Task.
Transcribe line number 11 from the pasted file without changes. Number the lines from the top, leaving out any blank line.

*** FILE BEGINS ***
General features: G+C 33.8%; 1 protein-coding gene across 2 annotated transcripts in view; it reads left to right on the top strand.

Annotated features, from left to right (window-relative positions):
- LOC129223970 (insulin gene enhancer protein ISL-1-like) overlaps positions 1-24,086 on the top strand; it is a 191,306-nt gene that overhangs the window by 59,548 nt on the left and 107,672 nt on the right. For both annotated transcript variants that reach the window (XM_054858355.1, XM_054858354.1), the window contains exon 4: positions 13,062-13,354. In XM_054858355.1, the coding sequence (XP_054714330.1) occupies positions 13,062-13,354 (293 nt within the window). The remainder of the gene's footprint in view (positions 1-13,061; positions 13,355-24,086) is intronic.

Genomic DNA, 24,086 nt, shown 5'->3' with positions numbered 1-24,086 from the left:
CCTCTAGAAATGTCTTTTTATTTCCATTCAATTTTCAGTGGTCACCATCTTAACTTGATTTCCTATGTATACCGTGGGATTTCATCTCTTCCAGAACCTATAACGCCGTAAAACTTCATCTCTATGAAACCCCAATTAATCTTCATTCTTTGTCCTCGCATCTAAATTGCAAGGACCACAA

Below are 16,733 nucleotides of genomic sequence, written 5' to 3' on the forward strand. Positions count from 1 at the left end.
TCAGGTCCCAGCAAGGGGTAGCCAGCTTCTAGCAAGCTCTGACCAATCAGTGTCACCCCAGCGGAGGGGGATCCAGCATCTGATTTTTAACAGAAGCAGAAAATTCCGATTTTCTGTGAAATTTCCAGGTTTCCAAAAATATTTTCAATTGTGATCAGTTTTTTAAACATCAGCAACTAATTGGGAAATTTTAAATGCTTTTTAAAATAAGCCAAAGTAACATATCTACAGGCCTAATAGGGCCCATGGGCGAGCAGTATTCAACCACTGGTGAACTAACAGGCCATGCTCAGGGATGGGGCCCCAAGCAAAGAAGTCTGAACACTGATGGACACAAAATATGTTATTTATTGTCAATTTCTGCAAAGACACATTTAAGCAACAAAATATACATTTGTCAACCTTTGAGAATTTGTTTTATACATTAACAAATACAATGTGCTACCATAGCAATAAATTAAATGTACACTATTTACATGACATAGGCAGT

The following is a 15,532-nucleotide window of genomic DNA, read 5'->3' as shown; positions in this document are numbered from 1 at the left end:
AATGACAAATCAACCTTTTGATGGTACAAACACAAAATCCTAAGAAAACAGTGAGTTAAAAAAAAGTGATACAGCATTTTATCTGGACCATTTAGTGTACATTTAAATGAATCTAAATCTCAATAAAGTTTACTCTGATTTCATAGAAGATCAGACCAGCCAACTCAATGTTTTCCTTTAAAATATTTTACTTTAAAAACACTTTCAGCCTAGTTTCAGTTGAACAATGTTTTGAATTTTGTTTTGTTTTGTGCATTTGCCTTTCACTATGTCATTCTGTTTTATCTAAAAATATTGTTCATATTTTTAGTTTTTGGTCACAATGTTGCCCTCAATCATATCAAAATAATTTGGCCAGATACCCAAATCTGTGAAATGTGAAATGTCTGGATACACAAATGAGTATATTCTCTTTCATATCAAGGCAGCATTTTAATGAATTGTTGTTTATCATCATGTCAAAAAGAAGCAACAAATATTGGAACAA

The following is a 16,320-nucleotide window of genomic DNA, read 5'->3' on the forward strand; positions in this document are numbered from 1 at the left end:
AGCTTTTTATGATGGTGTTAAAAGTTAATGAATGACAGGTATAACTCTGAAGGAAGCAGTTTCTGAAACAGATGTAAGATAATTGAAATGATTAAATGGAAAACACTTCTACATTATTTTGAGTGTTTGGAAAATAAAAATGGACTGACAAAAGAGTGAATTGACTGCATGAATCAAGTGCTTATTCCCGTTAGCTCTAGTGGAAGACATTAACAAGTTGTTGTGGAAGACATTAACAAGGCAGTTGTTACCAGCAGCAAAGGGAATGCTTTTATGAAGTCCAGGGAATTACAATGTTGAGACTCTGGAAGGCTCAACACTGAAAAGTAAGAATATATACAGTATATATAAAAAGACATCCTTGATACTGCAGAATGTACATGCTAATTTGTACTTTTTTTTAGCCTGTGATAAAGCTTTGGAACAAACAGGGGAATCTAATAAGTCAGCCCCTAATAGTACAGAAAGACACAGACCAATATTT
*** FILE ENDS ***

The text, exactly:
AGCTTTTTATGATGGTGTTAAAAGTTAATGAATGACAGGTATAACTCTGAAGGAAGCAGTTTCTGAAACAGATGTAAGATAATTGAAATGATTAAATGGAAAACACTTCTACATTATTTTGAGTGTTTGGAAAATAAAAATGGACTGACAAAAGAGTGAATTGACTGCATGAATCAAGTGCTTATTCCCGTTAGCTCTAGTGGAAGACATTAACAAGTTGTTGTGGAAGACATTAACAAGGCAGTTGTTACCAGCAGCAAAGGGAATGCTTTTATGAAGTCCAGGGAATTACAATGTTGAGACTCTGGAAGGCTCAACACTGAAAAGTAAGAATATATACAGTATATATAAAAAGACATCCTTGATACTGCAGAATGTACATGCTAATTTGTACTTTTTTTTAGCCTGTGATAAAGCTTTGGAACAAACAGGGGAATCTAATAAGTCAGCCCCTAATAGTACAGAAAGACACAGACCAATATTT